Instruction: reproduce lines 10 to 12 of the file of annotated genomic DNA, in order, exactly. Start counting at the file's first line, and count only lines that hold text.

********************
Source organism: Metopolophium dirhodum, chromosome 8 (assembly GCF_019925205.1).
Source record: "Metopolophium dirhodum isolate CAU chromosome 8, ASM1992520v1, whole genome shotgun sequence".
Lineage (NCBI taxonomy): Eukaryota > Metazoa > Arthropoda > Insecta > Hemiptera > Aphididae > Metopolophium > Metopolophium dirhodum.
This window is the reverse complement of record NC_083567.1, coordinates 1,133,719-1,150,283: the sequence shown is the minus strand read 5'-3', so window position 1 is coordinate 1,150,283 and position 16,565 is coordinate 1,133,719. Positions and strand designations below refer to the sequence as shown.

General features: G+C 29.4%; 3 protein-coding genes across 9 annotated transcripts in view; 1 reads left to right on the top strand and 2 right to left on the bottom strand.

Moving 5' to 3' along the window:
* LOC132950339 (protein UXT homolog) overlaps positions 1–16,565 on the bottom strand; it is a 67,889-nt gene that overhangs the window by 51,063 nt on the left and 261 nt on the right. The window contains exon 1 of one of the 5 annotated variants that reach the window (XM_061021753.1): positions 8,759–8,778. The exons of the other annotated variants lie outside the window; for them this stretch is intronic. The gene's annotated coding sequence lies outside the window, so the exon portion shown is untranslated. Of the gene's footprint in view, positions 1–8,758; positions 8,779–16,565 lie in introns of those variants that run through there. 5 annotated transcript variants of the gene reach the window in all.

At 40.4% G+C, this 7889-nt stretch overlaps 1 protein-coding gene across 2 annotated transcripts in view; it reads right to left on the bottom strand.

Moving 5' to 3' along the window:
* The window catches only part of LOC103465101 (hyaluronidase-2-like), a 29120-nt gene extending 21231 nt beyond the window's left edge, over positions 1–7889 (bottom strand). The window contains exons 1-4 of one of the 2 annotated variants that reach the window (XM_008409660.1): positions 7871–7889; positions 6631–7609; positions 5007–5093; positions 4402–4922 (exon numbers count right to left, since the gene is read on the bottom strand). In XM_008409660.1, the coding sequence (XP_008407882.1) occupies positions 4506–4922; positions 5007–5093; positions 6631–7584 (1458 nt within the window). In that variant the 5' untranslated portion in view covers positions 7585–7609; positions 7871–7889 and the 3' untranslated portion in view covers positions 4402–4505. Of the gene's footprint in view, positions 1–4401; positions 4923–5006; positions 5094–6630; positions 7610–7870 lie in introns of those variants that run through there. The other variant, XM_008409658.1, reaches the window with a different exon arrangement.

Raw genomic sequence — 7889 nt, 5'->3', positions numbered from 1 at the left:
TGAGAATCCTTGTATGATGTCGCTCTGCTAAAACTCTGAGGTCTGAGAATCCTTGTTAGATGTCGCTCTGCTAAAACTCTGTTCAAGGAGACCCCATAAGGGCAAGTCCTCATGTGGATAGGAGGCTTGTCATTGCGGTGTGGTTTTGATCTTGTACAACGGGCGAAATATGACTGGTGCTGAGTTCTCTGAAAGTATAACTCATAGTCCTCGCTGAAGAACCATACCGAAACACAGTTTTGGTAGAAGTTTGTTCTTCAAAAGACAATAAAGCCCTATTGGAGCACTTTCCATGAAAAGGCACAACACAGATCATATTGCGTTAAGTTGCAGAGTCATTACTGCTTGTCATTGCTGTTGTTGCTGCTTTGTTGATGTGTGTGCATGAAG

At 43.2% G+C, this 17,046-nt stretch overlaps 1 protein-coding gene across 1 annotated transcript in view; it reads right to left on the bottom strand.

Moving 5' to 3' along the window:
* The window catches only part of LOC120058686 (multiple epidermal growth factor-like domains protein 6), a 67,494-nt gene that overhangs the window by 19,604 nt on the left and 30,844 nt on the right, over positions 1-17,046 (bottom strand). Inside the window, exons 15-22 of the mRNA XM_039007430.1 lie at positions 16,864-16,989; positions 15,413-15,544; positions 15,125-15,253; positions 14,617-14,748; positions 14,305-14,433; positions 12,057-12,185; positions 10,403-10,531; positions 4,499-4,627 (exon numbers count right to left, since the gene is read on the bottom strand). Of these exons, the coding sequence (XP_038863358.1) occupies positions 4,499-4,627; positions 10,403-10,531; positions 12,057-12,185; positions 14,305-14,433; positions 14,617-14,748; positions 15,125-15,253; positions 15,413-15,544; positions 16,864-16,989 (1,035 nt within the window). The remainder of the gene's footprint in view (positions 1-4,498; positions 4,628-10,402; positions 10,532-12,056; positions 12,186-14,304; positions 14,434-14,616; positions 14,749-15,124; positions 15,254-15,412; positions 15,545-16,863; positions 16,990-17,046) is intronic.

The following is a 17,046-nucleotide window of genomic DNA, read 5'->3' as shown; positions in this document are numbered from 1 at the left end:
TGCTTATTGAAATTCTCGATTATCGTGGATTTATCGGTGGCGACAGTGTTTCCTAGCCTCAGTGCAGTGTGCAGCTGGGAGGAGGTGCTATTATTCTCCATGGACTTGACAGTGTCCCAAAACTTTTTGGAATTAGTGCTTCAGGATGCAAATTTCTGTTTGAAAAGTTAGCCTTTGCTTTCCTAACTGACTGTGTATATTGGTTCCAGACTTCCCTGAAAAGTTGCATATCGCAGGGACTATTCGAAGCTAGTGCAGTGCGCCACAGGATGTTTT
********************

* The window catches only part of LOC103465101 (hyaluronidase-2-like), a 29120-nt gene extending 21231 nt beyond the window's left edge, over positions 1–7889 (bottom strand). The window contains exons 1-4 of one of the 2 annotated variants that reach the window (XM_008409660.1): positions 7871–7889; positions 6631–7609; positions 5007–5093; positions 4402–4922 (exon numbers count right to left, since the gene is read on the bottom strand). In XM_008409660.1, the coding sequence (XP_008407882.1) occupies positions 4506–4922; positions 5007–5093; positions 6631–7584 (1458 nt within the window). In that variant the 5' untranslated portion in view covers positions 7585–7609; positions 7871–7889 and the 3' untranslated portion in view covers positions 4402–4505. Of the gene's footprint in view, positions 1–4401; positions 4923–5006; positions 5094–6630; positions 7610–7870 lie in introns of those variants that run through there. The other variant, XM_008409658.1, reaches the window with a different exon arrangement.

Raw genomic sequence — 7889 nt, 5'->3', positions numbered from 1 at the left:
TGAGAATCCTTGTATGATGTCGCTCTGCTAAAACTCTGAGGTCTGAGAATCCTTGTTAGATGTCGCTCTGCTAAAACTCTGTTCAAGGAGACCCCATAAGGGCAAGTCCTCATGTGGATAGGAGGCTTGTCATTGCGGTGTGGTTTTGATCTTGTACAACGGGCGAAATATGACTGGTGCTGAGTTCTCTGAAAGTATAACTCATAGTCCTCGCTGAAGAACCATACCGAAACACAGTTTTGGTAGAAGTTTGTTCTTCAAAAGACAATAAAGCCCTATTGGAGCACTTTCCATGAAAAGGCACAACACAGATCATATTGCGTTAAGTTGCAGAGTCATTACTGCTTGTCATTGCTGTTGTTGCTGCTTTGTTGATGTGTGTGCATGAAG